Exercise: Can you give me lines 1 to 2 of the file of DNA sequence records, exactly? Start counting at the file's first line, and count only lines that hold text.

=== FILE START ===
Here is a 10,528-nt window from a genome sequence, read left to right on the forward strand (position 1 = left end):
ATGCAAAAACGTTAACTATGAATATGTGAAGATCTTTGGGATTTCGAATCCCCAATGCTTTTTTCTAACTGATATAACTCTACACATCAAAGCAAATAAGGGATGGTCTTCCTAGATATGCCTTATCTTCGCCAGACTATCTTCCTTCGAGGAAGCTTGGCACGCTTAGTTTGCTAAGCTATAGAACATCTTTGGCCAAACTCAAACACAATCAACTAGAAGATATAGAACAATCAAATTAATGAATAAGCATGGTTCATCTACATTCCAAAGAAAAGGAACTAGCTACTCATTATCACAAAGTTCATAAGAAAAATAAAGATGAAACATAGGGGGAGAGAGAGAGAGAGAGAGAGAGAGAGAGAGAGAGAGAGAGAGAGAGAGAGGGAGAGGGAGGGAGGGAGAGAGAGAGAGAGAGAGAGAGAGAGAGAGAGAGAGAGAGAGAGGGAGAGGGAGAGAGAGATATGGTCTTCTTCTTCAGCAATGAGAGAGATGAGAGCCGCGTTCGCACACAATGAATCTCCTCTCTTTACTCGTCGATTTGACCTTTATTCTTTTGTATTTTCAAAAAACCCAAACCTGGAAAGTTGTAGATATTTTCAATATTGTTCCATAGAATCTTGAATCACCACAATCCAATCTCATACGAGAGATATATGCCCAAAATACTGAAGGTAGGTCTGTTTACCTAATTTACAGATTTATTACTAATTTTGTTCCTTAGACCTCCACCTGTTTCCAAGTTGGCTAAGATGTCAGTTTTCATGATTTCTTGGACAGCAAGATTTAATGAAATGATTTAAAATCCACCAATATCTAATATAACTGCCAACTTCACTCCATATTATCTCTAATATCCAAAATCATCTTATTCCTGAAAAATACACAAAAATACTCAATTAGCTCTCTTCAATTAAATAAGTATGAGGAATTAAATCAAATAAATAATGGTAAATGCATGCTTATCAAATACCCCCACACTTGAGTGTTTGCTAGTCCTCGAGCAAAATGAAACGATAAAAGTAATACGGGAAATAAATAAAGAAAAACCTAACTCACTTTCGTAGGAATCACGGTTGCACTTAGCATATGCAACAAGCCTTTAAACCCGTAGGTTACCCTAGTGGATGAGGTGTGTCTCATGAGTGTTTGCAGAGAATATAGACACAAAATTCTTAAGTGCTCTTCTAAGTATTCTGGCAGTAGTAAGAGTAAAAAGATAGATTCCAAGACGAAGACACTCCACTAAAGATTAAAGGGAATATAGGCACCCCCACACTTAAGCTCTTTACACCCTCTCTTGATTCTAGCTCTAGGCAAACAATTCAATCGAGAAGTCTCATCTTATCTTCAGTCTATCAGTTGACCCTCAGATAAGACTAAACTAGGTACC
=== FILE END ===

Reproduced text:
Here is a 10,528-nt window from a genome sequence, read left to right on the forward strand (position 1 = left end):
ATGCAAAAACGTTAACTATGAATATGTGAAGATCTTTGGGATTTCGAATCCCCAATGCTTTTTTCTAACTGATATAACTCTACACATCAAAGCAAATAAGGGATGGTCTTCCTAGATATGCCTTATCTTCGCCAGACTATCTTCCTTCGAGGAAGCTTGGCACGCTTAGTTTGCTAAGCTATAGAACATCTTTGGCCAAACTCAAACACAATCAACTAGAAGATATAGAACAATCAAATTAATGAATAAGCATGGTTCATCTACATTCCAAAGAAAAGGAACTAGCTACTCATTATCACAAAGTTCATAAGAAAAATAAAGATGAAACATAGGGGGAGAGAGAGAGAGAGAGAGAGAGAGAGAGAGAGAGAGAGAGAGAGAGAGAGGGAGAGGGAGGGAGGGAGAGAGAGAGAGAGAGAGAGAGAGAGAGAGAGAGAGAGAGAGAGGGAGAGGGAGAGAGAGATATGGTCTTCTTCTTCAGCAATGAGAGAGATGAGAGCCGCGTTCGCACACAATGAATCTCCTCTCTTTACTCGTCGATTTGACCTTTATTCTTTTGTATTTTCAAAAAACCCAAACCTGGAAAGTTGTAGATATTTTCAATATTGTTCCATAGAATCTTGAATCACCACAATCCAATCTCATACGAGAGATATATGCCCAAAATACTGAAGGTAGGTCTGTTTACCTAATTTACAGATTTATTACTAATTTTGTTCCTTAGACCTCCACCTGTTTCCAAGTTGGCTAAGATGTCAGTTTTCATGATTTCTTGGACAGCAAGATTTAATGAAATGATTTAAAATCCACCAATATCTAATATAACTGCCAACTTCACTCCATATTATCTCTAATATCCAAAATCATCTTATTCCTGAAAAATACACAAAAATACTCAATTAGCTCTCTTCAATTAAATAAGTATGAGGAATTAAATCAAATAAATAATGGTAAATGCATGCTTATCAAATACCCCCACACTTGAGTGTTTGCTAGTCCTCGAGCAAAATGAAACGATAAAAGTAATACGGGAAATAAATAAAGAAAAACCTAACTCACTTTCGTAGGAATCACGGTTGCACTTAGCATATGCAACAAGCCTTTAAACCCGTAGGTTACCCTAGTGGATGAGGTGTGTCTCATGAGTGTTTGCAGAGAATATAGACACAAAATTCTTAAGTGCTCTTCTAAGTATTCTGGCAGTAGTAAGAGTAAAAAGATAGATTCCAAGACGAAGACACTCCACTAAAGATTAAAGGGAATATAGGCACCCCCACACTTAAGCTCTTTACACCCTCTCTTGATTCTAGCTCTAGGCAAACAATTCAATCGAGAAGTCTCATCTTATCTTCAGTCTATCAGTTGACCCTCAGATAAGACTAAACTAGGTACC